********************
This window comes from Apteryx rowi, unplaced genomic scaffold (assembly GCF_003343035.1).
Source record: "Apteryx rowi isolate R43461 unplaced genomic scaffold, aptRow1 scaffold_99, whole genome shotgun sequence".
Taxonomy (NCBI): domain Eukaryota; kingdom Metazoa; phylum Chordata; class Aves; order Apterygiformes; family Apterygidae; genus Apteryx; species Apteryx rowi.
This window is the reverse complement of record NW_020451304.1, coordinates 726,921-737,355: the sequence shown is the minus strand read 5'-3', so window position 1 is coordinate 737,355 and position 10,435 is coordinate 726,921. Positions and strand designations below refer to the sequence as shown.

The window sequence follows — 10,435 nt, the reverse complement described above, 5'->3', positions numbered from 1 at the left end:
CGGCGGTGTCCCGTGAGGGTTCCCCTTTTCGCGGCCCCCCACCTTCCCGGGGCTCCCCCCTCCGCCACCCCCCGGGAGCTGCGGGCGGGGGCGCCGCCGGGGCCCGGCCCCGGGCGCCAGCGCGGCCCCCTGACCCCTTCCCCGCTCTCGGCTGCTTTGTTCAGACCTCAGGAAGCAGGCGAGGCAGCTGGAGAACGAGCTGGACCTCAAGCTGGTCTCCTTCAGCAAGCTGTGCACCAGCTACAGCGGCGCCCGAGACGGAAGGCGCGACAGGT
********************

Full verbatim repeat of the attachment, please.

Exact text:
This window comes from Apteryx rowi, unplaced genomic scaffold (assembly GCF_003343035.1).
Source record: "Apteryx rowi isolate R43461 unplaced genomic scaffold, aptRow1 scaffold_99, whole genome shotgun sequence".
Taxonomy (NCBI): domain Eukaryota; kingdom Metazoa; phylum Chordata; class Aves; order Apterygiformes; family Apterygidae; genus Apteryx; species Apteryx rowi.
This window is the reverse complement of record NW_020451304.1, coordinates 726,921-737,355: the sequence shown is the minus strand read 5'-3', so window position 1 is coordinate 737,355 and position 10,435 is coordinate 726,921. Positions and strand designations below refer to the sequence as shown.

The window sequence follows — 10,435 nt, the reverse complement described above, 5'->3', positions numbered from 1 at the left end:
CGGCGGTGTCCCGTGAGGGTTCCCCTTTTCGCGGCCCCCCACCTTCCCGGGGCTCCCCCCTCCGCCACCCCCCGGGAGCTGCGGGCGGGGGCGCCGCCGGGGCCCGGCCCCGGGCGCCAGCGCGGCCCCCTGACCCCTTCCCCGCTCTCGGCTGCTTTGTTCAGACCTCAGGAAGCAGGCGAGGCAGCTGGAGAACGAGCTGGACCTCAAGCTGGTCTCCTTCAGCAAGCTGTGCACCAGCTACAGCGGCGCCCGAGACGGAAGGCGCGACAGGT